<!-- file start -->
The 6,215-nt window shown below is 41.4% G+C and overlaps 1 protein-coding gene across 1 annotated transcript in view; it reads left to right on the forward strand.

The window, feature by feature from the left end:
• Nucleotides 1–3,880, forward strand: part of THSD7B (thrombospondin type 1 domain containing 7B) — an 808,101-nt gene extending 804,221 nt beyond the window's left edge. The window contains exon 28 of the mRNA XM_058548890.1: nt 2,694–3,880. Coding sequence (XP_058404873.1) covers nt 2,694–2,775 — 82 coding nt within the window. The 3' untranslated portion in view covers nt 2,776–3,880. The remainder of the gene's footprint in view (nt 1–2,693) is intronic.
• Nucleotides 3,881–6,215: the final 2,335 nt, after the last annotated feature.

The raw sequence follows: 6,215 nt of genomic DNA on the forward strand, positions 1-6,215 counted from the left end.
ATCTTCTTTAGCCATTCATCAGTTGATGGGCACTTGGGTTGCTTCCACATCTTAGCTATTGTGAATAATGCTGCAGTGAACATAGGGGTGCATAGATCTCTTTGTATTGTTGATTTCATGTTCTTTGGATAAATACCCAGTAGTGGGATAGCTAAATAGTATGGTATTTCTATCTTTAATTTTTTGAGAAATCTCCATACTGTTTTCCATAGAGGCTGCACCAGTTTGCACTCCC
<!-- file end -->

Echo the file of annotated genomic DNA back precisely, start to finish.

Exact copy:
The 6,215-nt window shown below is 41.4% G+C and overlaps 1 protein-coding gene across 1 annotated transcript in view; it reads left to right on the forward strand.

The window, feature by feature from the left end:
• Nucleotides 1–3,880, forward strand: part of THSD7B (thrombospondin type 1 domain containing 7B) — an 808,101-nt gene extending 804,221 nt beyond the window's left edge. The window contains exon 28 of the mRNA XM_058548890.1: nt 2,694–3,880. Coding sequence (XP_058404873.1) covers nt 2,694–2,775 — 82 coding nt within the window. The 3' untranslated portion in view covers nt 2,776–3,880. The remainder of the gene's footprint in view (nt 1–2,693) is intronic.
• Nucleotides 3,881–6,215: the final 2,335 nt, after the last annotated feature.

The raw sequence follows: 6,215 nt of genomic DNA on the forward strand, positions 1-6,215 counted from the left end.
ATCTTCTTTAGCCATTCATCAGTTGATGGGCACTTGGGTTGCTTCCACATCTTAGCTATTGTGAATAATGCTGCAGTGAACATAGGGGTGCATAGATCTCTTTGTATTGTTGATTTCATGTTCTTTGGATAAATACCCAGTAGTGGGATAGCTAAATAGTATGGTATTTCTATCTTTAATTTTTTGAGAAATCTCCATACTGTTTTCCATAGAGGCTGCACCAGTTTGCACTCCC